Fenway Park must have looked pretty good to the small, speedy outfielder from Canton when it opened up 100 years ago this month.
As the 1912 Boston Red Sox team paraded around their new modern home, Olaf Henriksen was just in his second year in the major leagues, being used as a back-up to one of the greatest outfielders in baseball history
Henriksen lived in Canton, died in Norwood and was buried in Canton. In between, he became part of baseball history.
Who knew the 5-7, 155 pound outfielder was the verge on making baseball history?
First, there was a matter of his ancestry. Henriksen was born in 1888 in Kirkerup, Denmark, which was some how lost during the time he played with his teammate. The Danish-outfielder was actually nicknamed "The Swede" and referred to on his baseball card as "Viking descended."
Now, 100 years later, Henriksen is the only player from Denmark to play in the major league.
Before joining the Red Sox late in the 1911, Henriksen played in the New England Baseball League for Brockton, building a reputation for being a speedy runner. As a rookie, he showed promise as the 23-year-old lefthanded hitter, and thrower, batted .326 in 27 games.
Henriksen looked he was going to threaten Duffy Lewis for the starting left field job.
That didn't happen.
In 1912, Henriksen only played 11 times in the field. He had 72 plate appearances, getting 18 hits for a .321 average.
Through his career, Henriksen homered only once in 1914 and only drove in 78 runs. The most RBI he had was 13 in 1914, the same year he registered a career high of five stolen bases.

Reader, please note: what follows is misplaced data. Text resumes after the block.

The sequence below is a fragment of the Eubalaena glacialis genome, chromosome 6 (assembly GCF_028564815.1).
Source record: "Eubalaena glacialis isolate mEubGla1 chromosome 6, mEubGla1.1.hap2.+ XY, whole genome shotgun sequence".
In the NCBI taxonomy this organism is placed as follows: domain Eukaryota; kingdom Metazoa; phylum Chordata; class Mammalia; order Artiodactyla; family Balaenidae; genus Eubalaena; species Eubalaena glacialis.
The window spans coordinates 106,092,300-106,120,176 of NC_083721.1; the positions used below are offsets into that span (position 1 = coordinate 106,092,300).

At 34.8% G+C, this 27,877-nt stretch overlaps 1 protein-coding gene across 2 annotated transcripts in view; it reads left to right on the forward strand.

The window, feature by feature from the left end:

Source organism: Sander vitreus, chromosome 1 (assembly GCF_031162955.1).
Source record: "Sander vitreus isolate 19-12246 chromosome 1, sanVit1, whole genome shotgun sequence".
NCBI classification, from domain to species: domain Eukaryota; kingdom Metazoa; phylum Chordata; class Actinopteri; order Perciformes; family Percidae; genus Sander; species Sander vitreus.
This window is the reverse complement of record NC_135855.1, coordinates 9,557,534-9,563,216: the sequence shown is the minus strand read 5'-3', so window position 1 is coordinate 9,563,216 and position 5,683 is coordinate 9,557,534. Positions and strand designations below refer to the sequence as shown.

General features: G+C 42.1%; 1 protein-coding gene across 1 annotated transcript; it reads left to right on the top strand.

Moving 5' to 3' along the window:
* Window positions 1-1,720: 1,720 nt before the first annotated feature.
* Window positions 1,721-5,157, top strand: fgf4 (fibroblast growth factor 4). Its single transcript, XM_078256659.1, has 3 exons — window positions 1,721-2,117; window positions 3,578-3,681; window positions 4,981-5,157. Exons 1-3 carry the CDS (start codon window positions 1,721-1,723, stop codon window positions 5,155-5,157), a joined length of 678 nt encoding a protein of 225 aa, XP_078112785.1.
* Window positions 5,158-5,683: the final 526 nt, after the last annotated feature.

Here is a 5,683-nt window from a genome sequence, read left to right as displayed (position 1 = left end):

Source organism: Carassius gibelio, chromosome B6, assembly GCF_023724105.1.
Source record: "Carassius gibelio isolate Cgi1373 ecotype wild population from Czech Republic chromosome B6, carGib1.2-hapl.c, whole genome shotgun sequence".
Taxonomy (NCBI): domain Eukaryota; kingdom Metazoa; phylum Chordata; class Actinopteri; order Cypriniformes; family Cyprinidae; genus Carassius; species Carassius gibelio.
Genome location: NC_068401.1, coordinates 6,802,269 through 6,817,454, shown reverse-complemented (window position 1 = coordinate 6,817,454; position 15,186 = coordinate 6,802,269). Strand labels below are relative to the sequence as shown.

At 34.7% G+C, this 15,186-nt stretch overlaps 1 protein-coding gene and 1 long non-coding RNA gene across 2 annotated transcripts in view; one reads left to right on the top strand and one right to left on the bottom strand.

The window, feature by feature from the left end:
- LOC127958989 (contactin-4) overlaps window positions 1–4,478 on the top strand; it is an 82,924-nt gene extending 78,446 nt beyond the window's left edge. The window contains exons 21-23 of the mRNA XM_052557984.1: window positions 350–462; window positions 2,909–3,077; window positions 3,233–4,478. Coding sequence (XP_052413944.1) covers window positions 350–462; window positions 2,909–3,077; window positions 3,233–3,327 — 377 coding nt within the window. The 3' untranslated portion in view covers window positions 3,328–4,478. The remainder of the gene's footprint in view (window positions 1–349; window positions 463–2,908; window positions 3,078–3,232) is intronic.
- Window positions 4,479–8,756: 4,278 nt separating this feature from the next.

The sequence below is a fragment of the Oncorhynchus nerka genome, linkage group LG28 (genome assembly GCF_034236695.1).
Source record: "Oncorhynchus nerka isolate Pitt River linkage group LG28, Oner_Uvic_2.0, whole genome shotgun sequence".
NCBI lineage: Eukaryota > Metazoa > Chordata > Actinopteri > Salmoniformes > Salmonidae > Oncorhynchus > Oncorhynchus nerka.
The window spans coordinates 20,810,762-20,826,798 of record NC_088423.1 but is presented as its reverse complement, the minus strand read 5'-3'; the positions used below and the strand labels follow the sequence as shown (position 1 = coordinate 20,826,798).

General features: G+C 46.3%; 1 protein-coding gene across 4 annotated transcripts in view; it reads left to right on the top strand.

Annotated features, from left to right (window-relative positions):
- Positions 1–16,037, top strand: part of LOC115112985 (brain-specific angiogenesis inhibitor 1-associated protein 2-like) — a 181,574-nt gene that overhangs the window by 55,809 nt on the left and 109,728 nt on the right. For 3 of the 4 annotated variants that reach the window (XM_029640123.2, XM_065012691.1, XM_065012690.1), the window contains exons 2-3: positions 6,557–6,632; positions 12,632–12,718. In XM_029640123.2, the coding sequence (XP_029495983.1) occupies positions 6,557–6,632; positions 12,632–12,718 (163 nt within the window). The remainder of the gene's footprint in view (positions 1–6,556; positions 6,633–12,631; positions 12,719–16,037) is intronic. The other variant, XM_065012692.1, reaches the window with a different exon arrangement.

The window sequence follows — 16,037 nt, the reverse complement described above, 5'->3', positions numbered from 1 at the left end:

His career lasted seven seasons and he never played for another major league team.
When the Red Sox trained in Hot Springs in Arkansas, the Las Vegas of the day, you could not have gotten odds betting that Henriksen would be the player who would make history the fall of 1912.
That year, the Sox were the best team in the American League, winning the title and going on to play the powerhouse John McGraw-led New York Giants.
With the series going back-and-forth in a close affair, it came down to the eighth and final game.
In the seventh inning, Boston's player-manager Jake Stahl looked down his bench, needing someone to pitch-hit against the legendary Christy Mathewson, who had come in the second inning in relief.
Henriksen looked rusty and got behind 0-2 quickly and it looked like he was going back to the bench quickly. Instead, the pinch-hitter got the count to 2-2 before he slapped a single down the left field line, scoring Stahl with the tying run.
Boston went on to win the game and the series in extra innings and take the World Series title.
"If it hadn't been for his timely hit," wrote Red Sox captain Henie Wagner in the book, "Fall Classic," "...we might have been feeling like McGraw and Matty are feeling now. And there's an awful lot of difference in being a winner and being a loser."
Henriksen played in the 1915 and 1916 World Series, but never got another hit in three plate appearances.
He started with the team in 1917, appearing in 15 games before the Red Sox asked him to go back to the minors, but that wasn't an option for Henriksen. Instead, he opted to retire.
Next winter, the Brooklyn Dodgers were trying to sign Henriksen, but instead, he went to coaching as the manager of the Boston College baseball team.
When the Red Sox honored the 1911 team on the 50th anniversary in 1961, Henriksen was there with his former teammates.
A year later, Henriksen died on Oct. 17, 1962, in Norwood, 51 years and one day from the time when his hit put Boston on the top of the baseball world.